Tell me: when you went to yours, did you say “I went to prom” or “I went to the prom”? I’d really like to figure this out. If you could also tell me where you’re from and a general idea of when you went, that would be helpful. Any thoughts?


24 responses to “A Night at (the) Prom

  1. I always said “the prom,” but what about those that say, “she’s in hospital”, as opposed to “in the hospital”?

  2. From my fading memory (as my senior prom was *cough* twenty years ago *cough, gasp*), we used “the prom” and “prom” almost interchangeably.

    I graduated from high school in Iowa in 1987.

  3. We said, “Prom is two weeks away. Do you have a date yet?”

    North Florida
    17 years ago

  4. Grammar Vandal please rent Pretty in Pink immediately.

  5. I have always used “the prom.” I’m not sure that it’s a geographical thing, either, because the girls at the high school almost directly adjacent to mine (theirs was all-female, ours all-male) used “prom.” It drove me insane…

    …but not as much as when they used “going to chapel” instead of “going to the chapel.” Not in the famous song, but in regular speech.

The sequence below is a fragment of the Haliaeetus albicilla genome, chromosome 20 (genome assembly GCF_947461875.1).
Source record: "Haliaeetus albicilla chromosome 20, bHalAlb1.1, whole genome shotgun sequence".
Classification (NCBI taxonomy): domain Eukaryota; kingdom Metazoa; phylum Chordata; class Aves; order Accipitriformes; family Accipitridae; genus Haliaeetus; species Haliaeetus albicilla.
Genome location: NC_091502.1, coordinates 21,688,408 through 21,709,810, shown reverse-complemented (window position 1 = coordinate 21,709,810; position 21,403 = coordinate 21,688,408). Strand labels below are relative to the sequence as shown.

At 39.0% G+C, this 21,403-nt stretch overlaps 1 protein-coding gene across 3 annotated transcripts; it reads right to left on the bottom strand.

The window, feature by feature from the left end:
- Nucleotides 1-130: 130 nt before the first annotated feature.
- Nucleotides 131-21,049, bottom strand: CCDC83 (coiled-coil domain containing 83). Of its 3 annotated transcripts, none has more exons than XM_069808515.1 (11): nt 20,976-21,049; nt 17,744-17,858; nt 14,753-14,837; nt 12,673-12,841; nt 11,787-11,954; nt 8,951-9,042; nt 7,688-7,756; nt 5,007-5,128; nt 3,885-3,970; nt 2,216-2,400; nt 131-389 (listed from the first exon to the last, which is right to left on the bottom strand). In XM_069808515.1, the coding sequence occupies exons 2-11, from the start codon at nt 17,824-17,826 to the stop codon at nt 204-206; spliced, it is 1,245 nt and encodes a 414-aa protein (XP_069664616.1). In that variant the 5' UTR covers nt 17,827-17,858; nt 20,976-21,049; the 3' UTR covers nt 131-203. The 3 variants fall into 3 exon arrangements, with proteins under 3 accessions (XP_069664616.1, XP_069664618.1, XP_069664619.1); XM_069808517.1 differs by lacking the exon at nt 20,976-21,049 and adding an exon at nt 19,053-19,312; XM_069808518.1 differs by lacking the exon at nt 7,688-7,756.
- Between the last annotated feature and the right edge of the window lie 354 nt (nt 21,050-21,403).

I’ve calmed down about the “prom” usage over time, writing it off as more of a curiosity than something to correct. But “chapel” instead of “the chapel” will always make my blood pressure spike.

  6. My prom was 12 years ago (WOW, that wasn’t fun to type) in New Jersey. I am fairly sure that I said “the prom,” but that others used “prom” and “the prom” interchangeably.

  7. I would always say I’m going to the prom, it sounded weird not saying it without “the”. I went to my high school prom 6 years ago. Wow, has it been that long already?

  8. “I went to the prom with a boring guy, and realized that prom would have been more fun without a date.”
    I have always used “the prom” when referring to the night or the event. On the other hand, I just say “prom” when talking about the general concept.
    I graduated in 2002 in Northern California.

  9. Man, I would have expected to find “prom” to be more prevalent than “the prom” in the comments, but wow!

    During my high school career, and to this day, I feel as if I have never heard “the prom.” I have always (and will always) use “prom.” Just in the same way that people always said “formal,” not “the formal.” I graduated from high school in 2004 in Los Altos, CA (Northern California), but mi amigo Narges had a whole different experience! Weird.